When I was a brand new mom, I found myself suddenly forgetful about almost everything in my life.
Having a baby ushers in a whole new world of things to remember.
In addition to the basics–remembering to feed, clothe, and diaper your baby–there is also the matter of remembering an entirely new set of stats for this brand new person: first, middle, and last names; heights and weights that change faster than the seasons; and a new birth date and Social Security number.
Not to mention all the other numbers you’ll have to commit to memory: the pediatrician, poison control, and the nearest pizza place for when all of this remembering inevitably makes you forget to make dinner.
Here are the other things you’ll forget as a new mom:
1. Your Wallet
Most likely, you never had a reason to carry a diaper bag pre-baby. Before I had my son, I carried a variety of cute handbags that I would carefully pick out and match to the day’s events. I had one wallet, and whenever I’d swap out a bag, I had the time and wherewithal to ensure that my wallet and whatever else I wanted to bring was in my new bag before I went out.
Post-baby, I still had nice bags, but most of the time, I was stuck carrying an overstuffed Vera Bradley diaper bag that was supposed to whisper “chic mom” but instead screamed “confused, help me.”
I didn’t always keep my wallet in the diaper bag, and on several occasions early in my son’s life, I left the house with him and my burgeoning baby bag only to realize later that I forgot my wallet at home.
Being a new mom, the journey to even get out the door was like climbing Everest, and realizing that I forgot my wallet was like realizing that I didn’t have my climbing gear.
Strangely, each time that I came to this distressing realization, it happened in a Starbucks drive-thru after I placed my order, but before I paid (because of course).
Very likely, you too will forget your wallet at a crucial moment, though I pray that it is not as important a time as being in line at Starbucks.
2. Special Occasions
Pre-baby, I was the Queen of Birthdays. I had everyone’s birthday preset on my calendar, and when someone’s special day came, my gift to them was often the first gift they received.
Frequently, I led the charge on birthday parties, in addition to anniversary gatherings, graduation celebrations, summer bashes, and anything else that warranted personalized gifts, cake, and a cheese platter.
After having my son, however, the only special occasions I was able to recognize with consistency were the ones that involved sleep.
Sister’s birthday? I’m sorry, but this Amazon gift card sent two months late will have to suffice.
Baby only woke up once last night? Party time.
3. To Pay your Bills/Renew Something
When my son was about six months old, I somehow managed to forget to pay three different bills.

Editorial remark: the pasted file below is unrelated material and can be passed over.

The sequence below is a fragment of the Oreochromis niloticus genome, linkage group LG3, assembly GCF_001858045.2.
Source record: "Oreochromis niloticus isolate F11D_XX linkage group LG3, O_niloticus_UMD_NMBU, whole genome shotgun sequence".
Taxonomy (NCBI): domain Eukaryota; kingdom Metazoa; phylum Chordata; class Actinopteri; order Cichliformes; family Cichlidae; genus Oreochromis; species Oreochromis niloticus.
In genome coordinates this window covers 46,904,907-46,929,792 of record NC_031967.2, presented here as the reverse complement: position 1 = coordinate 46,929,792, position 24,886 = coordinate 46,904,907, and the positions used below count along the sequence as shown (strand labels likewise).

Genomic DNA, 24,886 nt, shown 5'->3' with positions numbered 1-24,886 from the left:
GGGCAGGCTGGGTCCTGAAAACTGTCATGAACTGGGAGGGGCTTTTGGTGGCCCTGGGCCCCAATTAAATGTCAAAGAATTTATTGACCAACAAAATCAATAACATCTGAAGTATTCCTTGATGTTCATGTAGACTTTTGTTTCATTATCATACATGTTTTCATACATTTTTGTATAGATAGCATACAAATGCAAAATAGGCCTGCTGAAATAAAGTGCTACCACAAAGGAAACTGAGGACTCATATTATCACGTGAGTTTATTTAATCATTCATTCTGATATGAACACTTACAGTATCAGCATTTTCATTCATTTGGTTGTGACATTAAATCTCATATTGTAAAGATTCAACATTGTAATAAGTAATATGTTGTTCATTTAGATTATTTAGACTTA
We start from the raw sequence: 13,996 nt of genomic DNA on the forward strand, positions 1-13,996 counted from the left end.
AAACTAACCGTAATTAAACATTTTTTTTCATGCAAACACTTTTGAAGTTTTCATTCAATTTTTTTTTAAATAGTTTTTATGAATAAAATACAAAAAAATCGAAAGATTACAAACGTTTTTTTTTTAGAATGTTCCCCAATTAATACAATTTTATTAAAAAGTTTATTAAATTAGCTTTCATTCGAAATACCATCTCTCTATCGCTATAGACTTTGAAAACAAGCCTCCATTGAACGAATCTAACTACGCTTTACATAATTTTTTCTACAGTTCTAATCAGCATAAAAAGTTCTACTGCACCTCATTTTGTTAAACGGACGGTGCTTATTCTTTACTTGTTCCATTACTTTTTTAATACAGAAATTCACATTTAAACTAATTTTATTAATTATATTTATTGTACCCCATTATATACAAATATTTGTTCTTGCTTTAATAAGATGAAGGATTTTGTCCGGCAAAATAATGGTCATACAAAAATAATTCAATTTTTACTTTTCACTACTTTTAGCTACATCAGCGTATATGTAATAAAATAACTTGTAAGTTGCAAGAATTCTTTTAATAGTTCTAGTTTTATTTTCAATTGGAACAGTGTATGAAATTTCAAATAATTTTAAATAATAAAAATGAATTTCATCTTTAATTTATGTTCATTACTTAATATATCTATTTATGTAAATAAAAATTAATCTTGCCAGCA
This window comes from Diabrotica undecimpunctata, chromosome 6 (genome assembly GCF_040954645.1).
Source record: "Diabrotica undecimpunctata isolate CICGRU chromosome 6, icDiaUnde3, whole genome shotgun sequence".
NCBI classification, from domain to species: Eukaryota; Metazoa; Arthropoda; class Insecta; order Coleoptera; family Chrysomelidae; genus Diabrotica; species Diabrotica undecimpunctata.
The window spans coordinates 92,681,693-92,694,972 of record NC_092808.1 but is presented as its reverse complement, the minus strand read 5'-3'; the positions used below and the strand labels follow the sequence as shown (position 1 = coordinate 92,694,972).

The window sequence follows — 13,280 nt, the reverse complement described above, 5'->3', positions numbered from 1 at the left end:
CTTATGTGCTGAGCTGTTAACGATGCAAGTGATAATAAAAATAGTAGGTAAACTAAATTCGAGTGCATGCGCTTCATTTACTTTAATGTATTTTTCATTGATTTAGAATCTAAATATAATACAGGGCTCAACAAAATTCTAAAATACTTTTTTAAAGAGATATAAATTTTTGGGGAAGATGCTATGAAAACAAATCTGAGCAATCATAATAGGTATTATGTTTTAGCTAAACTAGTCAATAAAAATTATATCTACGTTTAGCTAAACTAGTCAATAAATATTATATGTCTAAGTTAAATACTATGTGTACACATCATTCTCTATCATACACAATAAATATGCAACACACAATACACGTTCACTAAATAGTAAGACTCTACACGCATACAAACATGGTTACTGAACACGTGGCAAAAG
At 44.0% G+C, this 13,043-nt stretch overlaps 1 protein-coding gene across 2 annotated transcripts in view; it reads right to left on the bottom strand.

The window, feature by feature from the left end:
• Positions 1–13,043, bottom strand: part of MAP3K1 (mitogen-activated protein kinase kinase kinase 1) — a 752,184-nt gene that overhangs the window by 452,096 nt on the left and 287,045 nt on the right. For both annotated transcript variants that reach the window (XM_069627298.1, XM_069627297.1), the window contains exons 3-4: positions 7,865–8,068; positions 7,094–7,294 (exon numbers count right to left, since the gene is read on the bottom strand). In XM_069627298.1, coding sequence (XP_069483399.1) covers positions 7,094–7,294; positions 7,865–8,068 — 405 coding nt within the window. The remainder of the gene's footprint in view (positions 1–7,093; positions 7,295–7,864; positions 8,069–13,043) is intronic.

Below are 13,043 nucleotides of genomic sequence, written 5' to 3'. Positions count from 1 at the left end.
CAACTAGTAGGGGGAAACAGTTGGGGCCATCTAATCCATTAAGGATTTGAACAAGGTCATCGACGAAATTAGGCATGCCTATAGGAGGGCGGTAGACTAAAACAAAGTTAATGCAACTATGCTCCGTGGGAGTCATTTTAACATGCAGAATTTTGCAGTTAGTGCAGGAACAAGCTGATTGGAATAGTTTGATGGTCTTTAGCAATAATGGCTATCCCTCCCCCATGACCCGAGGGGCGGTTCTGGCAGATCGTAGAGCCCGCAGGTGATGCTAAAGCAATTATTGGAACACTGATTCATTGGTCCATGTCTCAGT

Each time, I resolved the issue and got the company to waive the late fees, but by the third time, I was gritting my teeth as I proclaimed “this has never happened to me before.”
Around that same time, my husband found a months’ old letter from the DMV stating that it was time to renew my vehicle registration. Of course, I had forgotten to do that as well.
Maybe you won’t forget to pay your bills or renew your car registration during the first year of your child’s life, but I guarantee, you will forget something, and it will make you feel like a delinquent adult.
4. The Day/Month/Year
My son was born on the cusp of late winter/early spring. Following his birth, I barely knew what hour it was most days, let alone what day of the week or month it was.
I returned to work during the summer, and, following my return, I continued existing in the timeless vortex recognizable only to new moms.
In early fall, a couple of months after my return to work, I participated in a networking event at my alma mater with a group of first and second year law students.
Typically, in the early fall, first year law students are engrossed in their studies and not allowed to look for outside employment. I should have been aware of this, and yet, I was somehow operating under the belief that it was late spring instead of early fall.
During the event, I kept wondering why every student casually responded “no” when I asked if they had found a summer job yet. I spent the entire event thinking to myself that this class of students was bizarrely unmotivated until I realized that it was early October and not late May. New mom fail.
5. A Spare Outfit
At some point during the first year of your baby’s life, you will forget to bring a spare outfit.
When this happens, you will find yourself frozen dead in your tracks as you hover, panicked, over a plastic changing table in a public bathroom.
You will find yourself wrapping your baby in a blanket, or a sweatshirt, or whatever you can find that will allow you to escape to the exit with some dignity and grace and not result in a call to CPS.
You will rush outside with your blanket baby into questionable weather, hoping none of your neighbors want to stop and chat when you get home.
It’s OK–it happens to the best of us.
Yes, at some point during the first year of your baby’s life, you will forget something that will make you wonder what happened to the composed, competent adult that existed before your little bundle came into the world.
Hopefully you don’t also forget to laugh.
Did you ever forget something important during your first year as a new mom?
Let me know in the comments or on social media!